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One company developed what it called a 'technology shelf', created by a few enginerrs, on which [was placed/were placed/placed] possible techinical solutions that other teams might use in the future.

According to the guildeline, it is said that 'were placed' was grammatically correct, because the subject of the sentence is 'possible technical solutions' as inversion happened in the relative clause.

However, I feel somewhat awkward about the it, and still can't understand that the inversion could happen in the relative clause with preposition.

If so, why not always does the inversion happen in relative clause with prepostion?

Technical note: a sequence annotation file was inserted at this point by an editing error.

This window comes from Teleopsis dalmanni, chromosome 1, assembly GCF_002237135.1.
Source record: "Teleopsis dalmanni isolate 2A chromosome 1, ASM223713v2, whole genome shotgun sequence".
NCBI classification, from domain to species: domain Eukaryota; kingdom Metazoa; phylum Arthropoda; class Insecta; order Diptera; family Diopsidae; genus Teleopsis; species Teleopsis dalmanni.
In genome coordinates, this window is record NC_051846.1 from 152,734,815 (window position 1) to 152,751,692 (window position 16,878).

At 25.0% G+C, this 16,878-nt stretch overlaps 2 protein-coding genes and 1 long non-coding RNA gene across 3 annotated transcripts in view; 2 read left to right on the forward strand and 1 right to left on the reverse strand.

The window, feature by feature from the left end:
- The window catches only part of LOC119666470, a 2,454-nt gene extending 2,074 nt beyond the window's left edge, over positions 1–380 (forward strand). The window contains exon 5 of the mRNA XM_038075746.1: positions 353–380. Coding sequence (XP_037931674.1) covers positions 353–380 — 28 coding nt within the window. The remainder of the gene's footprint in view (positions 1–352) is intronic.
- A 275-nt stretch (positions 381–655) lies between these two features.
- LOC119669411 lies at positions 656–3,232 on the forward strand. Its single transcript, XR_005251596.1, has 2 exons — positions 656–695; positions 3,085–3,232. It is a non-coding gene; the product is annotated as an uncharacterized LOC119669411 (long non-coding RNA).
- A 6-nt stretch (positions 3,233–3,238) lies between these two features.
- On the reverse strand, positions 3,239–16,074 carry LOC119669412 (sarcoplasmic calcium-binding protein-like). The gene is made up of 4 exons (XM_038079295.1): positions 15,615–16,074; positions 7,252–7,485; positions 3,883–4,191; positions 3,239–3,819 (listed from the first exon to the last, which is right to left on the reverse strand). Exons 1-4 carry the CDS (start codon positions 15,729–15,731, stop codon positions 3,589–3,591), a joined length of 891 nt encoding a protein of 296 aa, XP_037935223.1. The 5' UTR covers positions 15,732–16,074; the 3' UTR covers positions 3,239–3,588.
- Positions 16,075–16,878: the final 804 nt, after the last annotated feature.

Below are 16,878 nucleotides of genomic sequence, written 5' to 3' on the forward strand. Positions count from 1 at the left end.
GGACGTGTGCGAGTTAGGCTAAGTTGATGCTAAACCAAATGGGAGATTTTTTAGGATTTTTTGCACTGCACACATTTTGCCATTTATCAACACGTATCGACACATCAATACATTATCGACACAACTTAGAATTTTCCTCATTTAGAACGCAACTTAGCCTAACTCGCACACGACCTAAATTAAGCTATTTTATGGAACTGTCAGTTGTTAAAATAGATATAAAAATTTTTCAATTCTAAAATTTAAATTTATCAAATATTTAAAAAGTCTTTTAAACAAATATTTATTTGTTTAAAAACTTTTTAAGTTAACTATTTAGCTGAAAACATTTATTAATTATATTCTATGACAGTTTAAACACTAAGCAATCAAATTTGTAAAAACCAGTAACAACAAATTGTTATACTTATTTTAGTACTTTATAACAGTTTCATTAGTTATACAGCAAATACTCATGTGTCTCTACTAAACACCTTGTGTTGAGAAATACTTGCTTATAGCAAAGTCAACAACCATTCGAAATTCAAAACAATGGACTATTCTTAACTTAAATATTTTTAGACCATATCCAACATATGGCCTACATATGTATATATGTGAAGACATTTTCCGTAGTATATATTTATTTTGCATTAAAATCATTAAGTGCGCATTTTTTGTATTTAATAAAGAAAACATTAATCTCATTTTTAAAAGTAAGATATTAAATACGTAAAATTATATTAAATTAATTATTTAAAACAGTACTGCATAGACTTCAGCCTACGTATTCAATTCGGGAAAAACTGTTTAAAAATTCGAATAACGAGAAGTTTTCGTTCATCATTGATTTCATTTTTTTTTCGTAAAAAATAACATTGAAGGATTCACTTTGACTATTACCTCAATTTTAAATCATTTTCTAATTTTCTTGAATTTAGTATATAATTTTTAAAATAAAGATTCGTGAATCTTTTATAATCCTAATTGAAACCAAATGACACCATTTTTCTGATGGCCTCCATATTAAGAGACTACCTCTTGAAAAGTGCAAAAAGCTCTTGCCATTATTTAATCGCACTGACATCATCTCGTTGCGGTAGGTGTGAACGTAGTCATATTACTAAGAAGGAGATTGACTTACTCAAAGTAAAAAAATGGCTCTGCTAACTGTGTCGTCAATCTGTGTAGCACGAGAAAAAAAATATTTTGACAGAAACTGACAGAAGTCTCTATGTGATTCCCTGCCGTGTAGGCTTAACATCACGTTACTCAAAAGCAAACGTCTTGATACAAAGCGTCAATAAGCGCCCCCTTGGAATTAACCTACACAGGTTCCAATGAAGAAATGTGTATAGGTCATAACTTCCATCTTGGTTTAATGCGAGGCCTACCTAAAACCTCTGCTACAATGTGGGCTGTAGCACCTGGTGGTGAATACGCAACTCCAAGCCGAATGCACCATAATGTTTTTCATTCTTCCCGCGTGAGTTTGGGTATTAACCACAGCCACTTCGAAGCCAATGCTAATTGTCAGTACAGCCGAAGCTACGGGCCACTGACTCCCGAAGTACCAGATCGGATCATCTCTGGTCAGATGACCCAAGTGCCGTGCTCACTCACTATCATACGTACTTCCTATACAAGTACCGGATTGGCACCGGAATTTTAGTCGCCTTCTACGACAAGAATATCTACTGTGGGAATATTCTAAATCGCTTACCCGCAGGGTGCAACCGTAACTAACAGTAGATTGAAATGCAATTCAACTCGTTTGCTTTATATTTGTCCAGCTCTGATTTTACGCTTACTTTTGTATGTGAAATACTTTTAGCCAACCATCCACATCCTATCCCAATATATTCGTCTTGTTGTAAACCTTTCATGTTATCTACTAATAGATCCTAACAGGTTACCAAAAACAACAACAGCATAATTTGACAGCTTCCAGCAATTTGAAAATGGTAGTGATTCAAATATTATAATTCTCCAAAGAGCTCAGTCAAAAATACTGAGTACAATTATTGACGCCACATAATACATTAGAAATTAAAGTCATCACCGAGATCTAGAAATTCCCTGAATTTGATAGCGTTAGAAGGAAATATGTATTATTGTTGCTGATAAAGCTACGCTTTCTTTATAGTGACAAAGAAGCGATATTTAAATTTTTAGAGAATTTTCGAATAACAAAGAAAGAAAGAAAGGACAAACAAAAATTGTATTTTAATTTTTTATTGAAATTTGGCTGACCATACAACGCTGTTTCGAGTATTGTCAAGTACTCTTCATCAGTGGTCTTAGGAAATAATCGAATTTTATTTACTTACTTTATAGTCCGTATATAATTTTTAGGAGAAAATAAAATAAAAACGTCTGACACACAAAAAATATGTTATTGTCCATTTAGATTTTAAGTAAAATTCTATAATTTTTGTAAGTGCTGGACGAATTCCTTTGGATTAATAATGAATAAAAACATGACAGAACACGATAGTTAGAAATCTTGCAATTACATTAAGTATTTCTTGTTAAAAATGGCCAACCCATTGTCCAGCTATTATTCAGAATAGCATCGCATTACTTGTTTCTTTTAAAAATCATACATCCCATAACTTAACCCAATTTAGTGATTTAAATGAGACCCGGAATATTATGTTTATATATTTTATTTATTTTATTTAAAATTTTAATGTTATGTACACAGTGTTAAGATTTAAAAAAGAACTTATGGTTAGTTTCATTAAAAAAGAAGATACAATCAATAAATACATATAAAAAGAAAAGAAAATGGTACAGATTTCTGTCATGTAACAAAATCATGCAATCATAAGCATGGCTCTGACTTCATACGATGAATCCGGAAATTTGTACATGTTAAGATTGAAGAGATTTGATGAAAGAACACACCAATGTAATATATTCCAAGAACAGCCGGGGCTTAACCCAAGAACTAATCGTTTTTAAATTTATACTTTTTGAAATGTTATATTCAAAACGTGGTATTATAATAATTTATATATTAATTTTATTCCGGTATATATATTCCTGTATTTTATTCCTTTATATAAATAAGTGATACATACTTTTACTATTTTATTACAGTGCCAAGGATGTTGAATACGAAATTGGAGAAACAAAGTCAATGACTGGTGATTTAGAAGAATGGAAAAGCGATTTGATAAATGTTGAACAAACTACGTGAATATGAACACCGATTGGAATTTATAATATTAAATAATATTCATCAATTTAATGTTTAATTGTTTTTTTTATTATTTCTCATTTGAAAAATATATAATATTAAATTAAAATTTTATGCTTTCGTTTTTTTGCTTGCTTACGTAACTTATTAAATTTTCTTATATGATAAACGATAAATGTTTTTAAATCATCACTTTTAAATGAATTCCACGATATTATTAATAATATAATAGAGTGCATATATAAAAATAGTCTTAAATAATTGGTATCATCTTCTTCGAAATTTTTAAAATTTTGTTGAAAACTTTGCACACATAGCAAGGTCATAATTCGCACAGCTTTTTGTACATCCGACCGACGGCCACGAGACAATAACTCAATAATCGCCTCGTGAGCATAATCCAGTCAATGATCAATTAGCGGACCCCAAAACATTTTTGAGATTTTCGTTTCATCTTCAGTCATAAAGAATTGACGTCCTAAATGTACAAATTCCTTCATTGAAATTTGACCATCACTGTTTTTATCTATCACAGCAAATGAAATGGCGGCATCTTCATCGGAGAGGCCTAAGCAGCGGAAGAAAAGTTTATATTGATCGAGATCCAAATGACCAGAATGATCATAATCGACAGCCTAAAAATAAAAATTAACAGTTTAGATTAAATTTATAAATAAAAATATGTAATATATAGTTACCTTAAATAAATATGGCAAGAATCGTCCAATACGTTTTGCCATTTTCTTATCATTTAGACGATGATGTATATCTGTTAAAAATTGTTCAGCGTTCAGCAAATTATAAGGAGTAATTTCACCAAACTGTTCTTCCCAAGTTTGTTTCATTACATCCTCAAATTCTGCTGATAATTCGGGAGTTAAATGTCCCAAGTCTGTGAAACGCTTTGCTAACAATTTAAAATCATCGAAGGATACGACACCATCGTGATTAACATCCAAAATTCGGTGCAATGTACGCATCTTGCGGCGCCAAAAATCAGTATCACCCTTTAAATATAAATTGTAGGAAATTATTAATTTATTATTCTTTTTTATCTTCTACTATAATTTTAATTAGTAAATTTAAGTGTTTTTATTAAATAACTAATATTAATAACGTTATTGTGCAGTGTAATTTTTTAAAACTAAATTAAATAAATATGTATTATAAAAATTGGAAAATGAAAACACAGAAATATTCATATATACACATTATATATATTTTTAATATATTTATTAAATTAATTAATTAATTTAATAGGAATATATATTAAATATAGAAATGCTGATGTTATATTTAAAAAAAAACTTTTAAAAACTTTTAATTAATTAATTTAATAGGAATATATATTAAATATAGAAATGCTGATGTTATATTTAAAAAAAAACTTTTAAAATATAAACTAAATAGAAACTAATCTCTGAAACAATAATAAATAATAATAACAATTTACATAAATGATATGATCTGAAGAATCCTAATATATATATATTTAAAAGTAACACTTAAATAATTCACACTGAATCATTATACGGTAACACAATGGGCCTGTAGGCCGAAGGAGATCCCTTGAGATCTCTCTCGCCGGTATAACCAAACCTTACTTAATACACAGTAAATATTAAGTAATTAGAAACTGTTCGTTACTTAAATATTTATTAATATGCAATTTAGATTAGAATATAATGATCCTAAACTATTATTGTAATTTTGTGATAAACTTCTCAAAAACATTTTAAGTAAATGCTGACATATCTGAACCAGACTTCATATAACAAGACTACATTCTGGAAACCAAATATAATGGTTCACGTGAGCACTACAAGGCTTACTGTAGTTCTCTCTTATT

• Can you give us an example of a relative clause with a preposition that doesn't invert the subject and verb? – modulusshift Jan 19 '16 at 8:33
  • @modulusshift - "One company developed what it called a 'technology shelf', created by a few enginerrs, on which possible techinical solutions that other teams might use in the future were placed." – CowperKettle Jan 19 '16 at 8:57
  • Oh, right. So yeah, either works. – modulusshift Jan 19 '16 at 17:00
1

On the inside of the door to the rest room stall someone had scratched a lewd drawing, to which a funny balloon caption had been added.

On the inside of the door to the rest room stall someone had scratched a lewd drawing, to which had been added a funny balloon caption.

Both are legit. The latter was more popular in previous centuries than it is today.

  • And what did the funny balloon caption say? :-) – Mark Hubbard Jan 20 '16 at 6:17

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